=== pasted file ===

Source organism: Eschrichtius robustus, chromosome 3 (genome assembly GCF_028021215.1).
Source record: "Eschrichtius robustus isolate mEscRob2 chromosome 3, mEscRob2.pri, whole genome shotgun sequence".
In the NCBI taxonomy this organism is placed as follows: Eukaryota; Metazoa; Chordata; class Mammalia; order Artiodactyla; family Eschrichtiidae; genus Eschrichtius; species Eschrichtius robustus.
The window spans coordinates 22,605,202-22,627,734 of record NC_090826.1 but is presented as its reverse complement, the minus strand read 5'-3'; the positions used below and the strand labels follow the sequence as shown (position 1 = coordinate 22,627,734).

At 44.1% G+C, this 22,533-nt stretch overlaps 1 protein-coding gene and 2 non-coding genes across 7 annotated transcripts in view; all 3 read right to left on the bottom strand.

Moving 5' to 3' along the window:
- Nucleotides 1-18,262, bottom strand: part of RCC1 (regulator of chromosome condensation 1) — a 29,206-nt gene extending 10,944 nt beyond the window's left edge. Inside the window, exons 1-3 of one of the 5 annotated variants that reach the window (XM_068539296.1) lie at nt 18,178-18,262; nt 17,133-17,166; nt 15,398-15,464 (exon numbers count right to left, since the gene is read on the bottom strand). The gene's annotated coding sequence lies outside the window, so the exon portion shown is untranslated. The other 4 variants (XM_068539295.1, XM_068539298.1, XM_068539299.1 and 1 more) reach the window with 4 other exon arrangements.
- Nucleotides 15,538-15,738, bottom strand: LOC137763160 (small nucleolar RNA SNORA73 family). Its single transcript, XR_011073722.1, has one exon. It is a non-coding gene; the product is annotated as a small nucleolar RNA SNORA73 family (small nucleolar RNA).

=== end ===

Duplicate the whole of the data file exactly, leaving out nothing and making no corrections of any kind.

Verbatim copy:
Source organism: Eschrichtius robustus, chromosome 3 (genome assembly GCF_028021215.1).
Source record: "Eschrichtius robustus isolate mEscRob2 chromosome 3, mEscRob2.pri, whole genome shotgun sequence".
In the NCBI taxonomy this organism is placed as follows: Eukaryota; Metazoa; Chordata; class Mammalia; order Artiodactyla; family Eschrichtiidae; genus Eschrichtius; species Eschrichtius robustus.
The window spans coordinates 22,605,202-22,627,734 of record NC_090826.1 but is presented as its reverse complement, the minus strand read 5'-3'; the positions used below and the strand labels follow the sequence as shown (position 1 = coordinate 22,627,734).

At 44.1% G+C, this 22,533-nt stretch overlaps 1 protein-coding gene and 2 non-coding genes across 7 annotated transcripts in view; all 3 read right to left on the bottom strand.

Moving 5' to 3' along the window:
- Nucleotides 1-18,262, bottom strand: part of RCC1 (regulator of chromosome condensation 1) — a 29,206-nt gene extending 10,944 nt beyond the window's left edge. Inside the window, exons 1-3 of one of the 5 annotated variants that reach the window (XM_068539296.1) lie at nt 18,178-18,262; nt 17,133-17,166; nt 15,398-15,464 (exon numbers count right to left, since the gene is read on the bottom strand). The gene's annotated coding sequence lies outside the window, so the exon portion shown is untranslated. The other 4 variants (XM_068539295.1, XM_068539298.1, XM_068539299.1 and 1 more) reach the window with 4 other exon arrangements.
- Nucleotides 15,538-15,738, bottom strand: LOC137763160 (small nucleolar RNA SNORA73 family). Its single transcript, XR_011073722.1, has one exon. It is a non-coding gene; the product is annotated as a small nucleolar RNA SNORA73 family (small nucleolar RNA).